Toddler conlangs- aka idiolects, plans to teach toki pona to baby

I read about this a long time ago- the story was that twins would speak to each other in their own language. But while reading Baby Brain Rules (which happens to be on sale on amazon, cheap $3) the author mentioned his own son used “dah” to mean vehicle and a modified version for car, plane and boat. A boat was a “wet-dah”. What is amazing is the author related this story as just an amusing anecdote, unaware of what a big deal this is for the research of creoles, the origin of language and study about the “in-built-ness” of language. Elsewhere, I’ve read that kids creating language was a rare and uncommon thing, the result of contact situations, twins, parents incompetent in their own language (e.g. immigrants who refuse to speak their mother tongue but can’t speak the local one very well either). It might be that no one is paying attention and just attributes toddler’s language innovations to non-sense or language errors.

Teaching toki pona to baby
Ha, not like you think. I’ll be speaking Russian to baby, mom will speak English (one-parent-one-language) and when the baby is near his vocab spurt, I plan to do 30 hours of imaginative play using sock puppets and those sock puppets speak toki pona. It’s important for babies to work out who speaks what language, so I can’t be seen as the one that speaks toki pona, but it’s fine if sock puppets do.

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3 Responses to Toddler conlangs- aka idiolects, plans to teach toki pona to baby

  1. Delfi says:

    Gah this is a great idea, too bad I’ll have to wait a while to hear your progress!
    I’m planning myself to teach my children some conlang, but if it will be Toki pona or Lojban isn’t decided yet.
    I heard someone say that children can learn sign language quicker, do you think tp-sign could be a good idea?

    • matthewdeanmartin says:

      This I can actually answer! I recently took an intro class to ASL and read a bunch about the linguistics of sign languages. The toki pona spec might be a basis for inspiring a toki pona sign language, but so far no one has written one. If we created 125 signs for each word, we’d have “exact signed toki pona” a sort of way of writing toki pona in the air. Signing has a much lower rate of transfer of bits of information per second. So systems to sign what works as a spoken language lead to systems that are incredibly slow. A usable sign language needs to use all the possible tricks to reduce the number of signs you need to express something– including stacking (simultaneous signs, in ASL on the face & the hands), polysynthesis (incorporating subject, verb & object into a single sign), etc, etc.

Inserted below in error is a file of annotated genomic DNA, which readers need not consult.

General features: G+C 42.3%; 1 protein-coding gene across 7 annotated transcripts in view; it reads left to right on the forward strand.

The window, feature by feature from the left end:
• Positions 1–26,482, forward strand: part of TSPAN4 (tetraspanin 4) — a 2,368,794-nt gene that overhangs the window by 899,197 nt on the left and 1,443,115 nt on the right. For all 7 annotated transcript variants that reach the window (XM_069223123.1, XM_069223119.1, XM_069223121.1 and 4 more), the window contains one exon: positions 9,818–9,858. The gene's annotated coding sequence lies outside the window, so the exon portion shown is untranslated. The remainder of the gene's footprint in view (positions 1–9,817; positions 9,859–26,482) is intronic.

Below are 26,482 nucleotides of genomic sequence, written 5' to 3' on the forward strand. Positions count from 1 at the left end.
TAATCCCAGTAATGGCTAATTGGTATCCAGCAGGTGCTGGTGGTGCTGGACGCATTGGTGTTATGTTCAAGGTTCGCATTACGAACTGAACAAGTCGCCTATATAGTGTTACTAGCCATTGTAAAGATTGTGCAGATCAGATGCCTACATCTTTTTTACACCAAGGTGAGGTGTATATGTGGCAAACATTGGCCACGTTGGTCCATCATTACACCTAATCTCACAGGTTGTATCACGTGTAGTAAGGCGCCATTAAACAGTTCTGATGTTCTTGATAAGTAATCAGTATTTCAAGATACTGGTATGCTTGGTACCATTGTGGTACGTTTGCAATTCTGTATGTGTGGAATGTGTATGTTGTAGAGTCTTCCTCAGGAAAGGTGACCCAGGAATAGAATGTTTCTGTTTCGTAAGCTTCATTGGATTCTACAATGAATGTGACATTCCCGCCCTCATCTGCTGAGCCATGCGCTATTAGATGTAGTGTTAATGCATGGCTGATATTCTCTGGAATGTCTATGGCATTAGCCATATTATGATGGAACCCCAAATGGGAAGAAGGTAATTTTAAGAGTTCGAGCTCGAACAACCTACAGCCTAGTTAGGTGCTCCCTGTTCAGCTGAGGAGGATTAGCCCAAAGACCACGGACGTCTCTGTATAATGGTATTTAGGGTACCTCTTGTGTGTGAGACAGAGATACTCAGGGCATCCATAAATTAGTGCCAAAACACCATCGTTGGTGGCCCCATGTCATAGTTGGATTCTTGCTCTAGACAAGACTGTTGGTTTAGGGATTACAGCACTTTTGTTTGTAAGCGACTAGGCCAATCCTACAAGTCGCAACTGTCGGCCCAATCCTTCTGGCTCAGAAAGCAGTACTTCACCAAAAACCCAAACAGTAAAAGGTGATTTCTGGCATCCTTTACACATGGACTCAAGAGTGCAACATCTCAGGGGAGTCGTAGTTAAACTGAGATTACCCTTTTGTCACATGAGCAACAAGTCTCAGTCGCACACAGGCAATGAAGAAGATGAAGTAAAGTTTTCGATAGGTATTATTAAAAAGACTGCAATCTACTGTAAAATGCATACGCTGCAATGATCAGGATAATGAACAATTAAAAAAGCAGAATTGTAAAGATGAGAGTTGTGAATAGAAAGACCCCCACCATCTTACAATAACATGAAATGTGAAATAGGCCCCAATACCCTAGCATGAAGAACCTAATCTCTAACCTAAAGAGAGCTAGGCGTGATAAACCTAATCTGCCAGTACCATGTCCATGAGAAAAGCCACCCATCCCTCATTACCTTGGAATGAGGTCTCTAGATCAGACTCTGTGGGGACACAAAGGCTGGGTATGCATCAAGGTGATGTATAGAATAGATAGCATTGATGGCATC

Kids do learn sign earlier because comprehension and the ability to think in a language races far ahead of the ability to master the fine motor skills need to move the tongue and the lips that fast and accurately. That said, the period for which this is true is often short, just a few months to a few years.

      If you are conversationally fluent in lojban, it would help the lojban community and your kid more to speak that at home. toki pona can say many things with the few moving parts it has, but lojban, as far as I can tell can say everything. toki pona has areas where there just isn’t a good way to say it and speakers have to innovate. So a fluent toddler would likely innovate and speak a toki pona that is a superset of “canonical toki pona”

      Be sure to read up on the huge literature about how to raise bilingual kids– the pitfalls are many (mostly in the area of failing to teach the minority language, not so much in the area of “harming the child”) I’m teaching my newborn Russian, which for me is a 2nd language, I keep getting to semantic areas where I’m just at a loss for words, I worry if this would harm my relationship- this situation would be far more common were I to try to speak toki pona for long stretches with my son. On the otherhand, once he’s older, its an excellent way to teach someone how to learn a 2nd language, one that doesn’t take decades (like chinese) or months (like esperanto).

  2. Neicen says:

    Baby sign language has like 600 signs, which is 5 times as many as TP but TP collocations could have their own signs as though they’re phrasal words.

    This reminded me of Where are your keys? which uses sign exact language to teach yourself and others languages.